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Sample records for lacunae tissue strain

  1. Mineralisation of collagen rich soft tissues and osteocyte lacunae in Enpp1−/− mice

    PubMed Central

    Hajjawi, Mark O.R.; MacRae, Vicky E.; Huesa, Carmen; Boyde, Alan; Millán, José Luis; Arnett, Timothy R.; Orriss, Isabel R.

    2014-01-01

    Ecto-nucleotide pyrophosphatase/phosphodiesterases (NPPs) hydrolyse nucleotide triphosphates to the corresponding nucleotide monophosphates and the mineralisation inhibitor, pyrophosphate (PPi). This study examined the role of NPP1 in osteocytes, osteoclasts and cortical bone, using a mouse model lacking NPP1 (Enpp1−/−). We used microcomputed tomography (μCT) to investigate how NPP1 deletion affects cortical bone structure; excised humerus bones from 8, 15 and 22-week old mice were scanned at 0.9 μm. Although no changes were evident in the cortical bone of 8-week old Enpp1−/− mice, significant differences were observed in older animals. Cortical bone volume was decreased 28% in 22-week Enpp1−/− mice, whilst cortical porosity was reduced 30% and 60% at 15 and 22-weeks, respectively. This was accompanied by up to a 15% decrease in closed pore diameter and a 55% reduction in the number of pores. Cortical thickness was reduced up to 35% in 15 and 22-week Enpp1−/− animals and the endosteal diameter was increased up to 23%. Thus, the cortical bone from Enpp1−/− mice was thinner and less porous, with a larger marrow space. Scanning electron microscopy (SEM) revealed a decrease in the size and number of blood vessel channels in the cortical bone as well as a 40% reduction in the mean plan area of osteocyte lacunae. We noted that the number of viable osteocytes isolated from the long bones of Enpp1−/− mice was decreased ≤ 50%. In contrast, osteoclast formation and resorptive activity were unaffected by NPP1 deletion. μCT and histological analysis of Enpp1−/− mice also revealed calcification of the joints and vertebrae as well as soft tissues including the whisker follicles, ear pinna and trachea. This calcification worsened as the animals aged. Together, these data highlight the key role of NPP1 in regulating calcification of both soft and skeletal tissues. PMID:25260930

  2. Lesbian Lacunae: Invisible Spaces in Dance Education

    ERIC Educational Resources Information Center

    Mozingo, Karen A.

    2005-01-01

    Recent research about sexuality and dance has begun to address the needs of gay male dancers, yet the needs of lesbian dancers have remained mostly absent from scholarly discourse. Exploring the lesbian lacunae, or invisible spaces of dance education, reveals the personal, political, and pedagogical implications of their existence within the dance…

  3. Orientation of collagen at the osteocyte lacunae in human secondary osteons.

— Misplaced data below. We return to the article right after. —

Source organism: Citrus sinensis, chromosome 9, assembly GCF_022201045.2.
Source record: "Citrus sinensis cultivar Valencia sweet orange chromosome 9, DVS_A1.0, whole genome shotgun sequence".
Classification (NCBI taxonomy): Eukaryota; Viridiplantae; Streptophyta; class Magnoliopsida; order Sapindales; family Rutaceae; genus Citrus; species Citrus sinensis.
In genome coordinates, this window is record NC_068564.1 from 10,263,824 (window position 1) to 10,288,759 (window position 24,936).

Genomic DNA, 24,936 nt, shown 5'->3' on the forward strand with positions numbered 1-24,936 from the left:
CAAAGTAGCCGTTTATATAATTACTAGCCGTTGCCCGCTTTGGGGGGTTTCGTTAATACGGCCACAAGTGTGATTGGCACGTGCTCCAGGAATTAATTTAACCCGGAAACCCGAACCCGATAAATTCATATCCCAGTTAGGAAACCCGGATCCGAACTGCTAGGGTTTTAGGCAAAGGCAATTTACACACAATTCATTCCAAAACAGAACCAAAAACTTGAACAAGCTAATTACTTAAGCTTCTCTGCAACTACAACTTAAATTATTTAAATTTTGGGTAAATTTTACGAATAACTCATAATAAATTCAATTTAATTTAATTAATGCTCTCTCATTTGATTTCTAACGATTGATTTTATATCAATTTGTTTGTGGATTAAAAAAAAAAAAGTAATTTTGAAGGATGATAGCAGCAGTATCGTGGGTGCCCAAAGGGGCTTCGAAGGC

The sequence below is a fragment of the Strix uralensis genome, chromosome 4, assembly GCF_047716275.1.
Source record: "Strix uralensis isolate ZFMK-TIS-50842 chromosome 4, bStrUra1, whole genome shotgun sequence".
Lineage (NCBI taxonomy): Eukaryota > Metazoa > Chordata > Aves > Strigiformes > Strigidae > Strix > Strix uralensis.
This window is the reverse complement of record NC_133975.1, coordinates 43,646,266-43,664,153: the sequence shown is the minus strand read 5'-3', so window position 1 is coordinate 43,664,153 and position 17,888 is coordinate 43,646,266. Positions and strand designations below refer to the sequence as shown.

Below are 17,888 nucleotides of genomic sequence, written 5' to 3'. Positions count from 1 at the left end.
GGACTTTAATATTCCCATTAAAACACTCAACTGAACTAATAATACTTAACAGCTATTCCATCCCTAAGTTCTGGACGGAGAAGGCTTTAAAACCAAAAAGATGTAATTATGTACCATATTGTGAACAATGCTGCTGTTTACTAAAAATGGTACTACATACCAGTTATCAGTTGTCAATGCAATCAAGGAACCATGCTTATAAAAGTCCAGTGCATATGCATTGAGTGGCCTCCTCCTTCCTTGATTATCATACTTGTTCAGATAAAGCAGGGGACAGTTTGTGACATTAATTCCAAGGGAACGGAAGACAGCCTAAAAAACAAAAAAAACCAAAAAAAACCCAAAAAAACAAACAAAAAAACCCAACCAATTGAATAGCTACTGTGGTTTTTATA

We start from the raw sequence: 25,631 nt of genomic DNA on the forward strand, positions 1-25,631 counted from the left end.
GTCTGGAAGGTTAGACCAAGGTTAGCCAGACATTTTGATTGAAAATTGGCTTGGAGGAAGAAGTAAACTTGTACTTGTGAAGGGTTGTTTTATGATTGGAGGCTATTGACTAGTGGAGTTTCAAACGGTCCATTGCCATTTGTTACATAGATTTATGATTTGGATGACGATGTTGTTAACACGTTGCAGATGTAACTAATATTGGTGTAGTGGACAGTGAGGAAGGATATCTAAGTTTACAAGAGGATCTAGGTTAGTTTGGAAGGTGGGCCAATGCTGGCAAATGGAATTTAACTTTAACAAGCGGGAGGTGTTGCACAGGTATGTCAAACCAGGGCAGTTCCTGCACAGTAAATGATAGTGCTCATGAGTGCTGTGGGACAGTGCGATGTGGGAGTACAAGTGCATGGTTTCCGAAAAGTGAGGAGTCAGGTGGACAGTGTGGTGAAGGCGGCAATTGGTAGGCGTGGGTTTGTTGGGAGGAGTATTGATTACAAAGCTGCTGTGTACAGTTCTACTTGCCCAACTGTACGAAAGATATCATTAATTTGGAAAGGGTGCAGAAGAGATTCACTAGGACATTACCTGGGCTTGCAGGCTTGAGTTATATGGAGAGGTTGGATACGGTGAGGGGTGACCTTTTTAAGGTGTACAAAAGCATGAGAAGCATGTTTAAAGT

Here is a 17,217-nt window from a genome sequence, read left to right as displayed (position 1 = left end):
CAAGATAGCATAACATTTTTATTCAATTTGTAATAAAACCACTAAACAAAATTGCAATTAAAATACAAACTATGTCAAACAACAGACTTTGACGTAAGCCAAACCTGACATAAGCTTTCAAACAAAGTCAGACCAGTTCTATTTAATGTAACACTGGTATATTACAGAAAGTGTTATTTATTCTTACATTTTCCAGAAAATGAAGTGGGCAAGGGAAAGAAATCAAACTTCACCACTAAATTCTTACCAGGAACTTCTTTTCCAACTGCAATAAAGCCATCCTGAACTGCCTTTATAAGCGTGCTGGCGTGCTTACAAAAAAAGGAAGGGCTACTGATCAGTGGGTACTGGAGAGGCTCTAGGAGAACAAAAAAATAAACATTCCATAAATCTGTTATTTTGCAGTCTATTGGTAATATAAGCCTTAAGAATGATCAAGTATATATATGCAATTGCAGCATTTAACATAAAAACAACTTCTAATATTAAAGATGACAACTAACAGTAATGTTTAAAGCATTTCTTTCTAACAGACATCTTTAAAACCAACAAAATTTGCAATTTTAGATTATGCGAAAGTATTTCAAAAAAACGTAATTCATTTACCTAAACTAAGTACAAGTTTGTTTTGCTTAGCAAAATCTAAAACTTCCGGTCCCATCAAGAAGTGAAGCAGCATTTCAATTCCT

PubMed

    Ascenzi, Maria-Grazia; Gill, Jaya; Lomovtsev, Alexander

    2008-12-01

    This work characterizes an aspect of human bone micro-structure, pertinent to fracture initiation and arrest. It addresses how the orientation of elementary components proximate to osteocyte lacunae influences secondary osteon micro-biomechanics. New data at the perilacunar region concerning orientation of collagen-apatite, and prior data on collagen orientation outside the perilacunar region, are incorporated in a novel simulation of osteons to investigate how orientation relates to strains and stresses during mechanical testing. The perilacunar region was observed by confocal microscopy within single lamellar specimens, isolated from osteons. The specimens were separated by extinct or bright appearance in transverse section under circularly polarizing light. This is because synchrotron diffraction and confocal microscopy had established that each type, away from the perilacunar region, corresponds to specific dominant collagen orientation (extinct lamellae's dominant collagen forming small angles with the original osteon axis, while the bright lamellae's forms larger angles). Morphometry of serial confocal images of each perilacunar region showed collagen orientation generally following the orientation of canaliculi, circumambiently-perpendicular to the lacuna. The lacunae tilted relative to the lamellar walls were more numerous in extinct than in bright lamella. Their apices were less likely in extinct than bright lamella to show collagen following the canalicular orientation. The simulation of osteocyte lacunae in osteons, under tension or compression loading, supports the hypothesis that collagen orientation affects strains and stresses at the equatorial perilacunar region in conjunction with the presence of the lacuna. We further conjecture that collagen orientation diverts propagation of micro-cracks initiating from apices. PMID:19013574

  4. Measurement of lacunar bone strains and crack formation during tensile loading by digital volume correlation of second harmonic generation images.

    PubMed

    Wentzell, Scott; Nesbitt, Robert Sterling; Macione, James; Kotha, Shiva

    2016-07-01